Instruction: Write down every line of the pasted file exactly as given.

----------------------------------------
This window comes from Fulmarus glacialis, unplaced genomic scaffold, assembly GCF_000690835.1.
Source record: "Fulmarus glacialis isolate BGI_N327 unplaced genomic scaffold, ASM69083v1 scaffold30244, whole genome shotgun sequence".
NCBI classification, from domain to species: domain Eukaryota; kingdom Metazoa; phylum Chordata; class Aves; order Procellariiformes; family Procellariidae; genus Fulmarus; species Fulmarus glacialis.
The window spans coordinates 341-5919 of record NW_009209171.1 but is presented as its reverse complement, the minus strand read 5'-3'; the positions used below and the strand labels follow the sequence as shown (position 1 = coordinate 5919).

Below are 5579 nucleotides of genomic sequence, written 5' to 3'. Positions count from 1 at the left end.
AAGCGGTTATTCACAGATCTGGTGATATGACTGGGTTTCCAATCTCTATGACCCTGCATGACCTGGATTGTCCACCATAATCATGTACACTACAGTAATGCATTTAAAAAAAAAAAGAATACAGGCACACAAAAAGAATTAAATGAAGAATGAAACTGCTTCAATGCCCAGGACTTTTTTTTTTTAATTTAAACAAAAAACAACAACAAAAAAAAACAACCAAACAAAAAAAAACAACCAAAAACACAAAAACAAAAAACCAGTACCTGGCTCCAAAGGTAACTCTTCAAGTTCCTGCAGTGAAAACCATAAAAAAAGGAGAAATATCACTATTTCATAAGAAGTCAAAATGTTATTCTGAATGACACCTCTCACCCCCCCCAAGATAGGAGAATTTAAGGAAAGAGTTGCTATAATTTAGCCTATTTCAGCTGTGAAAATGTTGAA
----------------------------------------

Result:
This window comes from Fulmarus glacialis, unplaced genomic scaffold, assembly GCF_000690835.1.
Source record: "Fulmarus glacialis isolate BGI_N327 unplaced genomic scaffold, ASM69083v1 scaffold30244, whole genome shotgun sequence".
NCBI classification, from domain to species: domain Eukaryota; kingdom Metazoa; phylum Chordata; class Aves; order Procellariiformes; family Procellariidae; genus Fulmarus; species Fulmarus glacialis.
The window spans coordinates 341-5919 of record NW_009209171.1 but is presented as its reverse complement, the minus strand read 5'-3'; the positions used below and the strand labels follow the sequence as shown (position 1 = coordinate 5919).

Below are 5579 nucleotides of genomic sequence, written 5' to 3'. Positions count from 1 at the left end.
AAGCGGTTATTCACAGATCTGGTGATATGACTGGGTTTCCAATCTCTATGACCCTGCATGACCTGGATTGTCCACCATAATCATGTACACTACAGTAATGCATTTAAAAAAAAAAAGAATACAGGCACACAAAAAGAATTAAATGAAGAATGAAACTGCTTCAATGCCCAGGACTTTTTTTTTTTAATTTAAACAAAAAACAACAACAAAAAAAAACAACCAAACAAAAAAAAACAACCAAAAACACAAAAACAAAAAACCAGTACCTGGCTCCAAAGGTAACTCTTCAAGTTCCTGCAGTGAAAACCATAAAAAAAGGAGAAATATCACTATTTCATAAGAAGTCAAAATGTTATTCTGAATGACACCTCTCACCCCCCCCAAGATAGGAGAATTTAAGGAAAGAGTTGCTATAATTTAGCCTATTTCAGCTGTGAAAATGTTGAA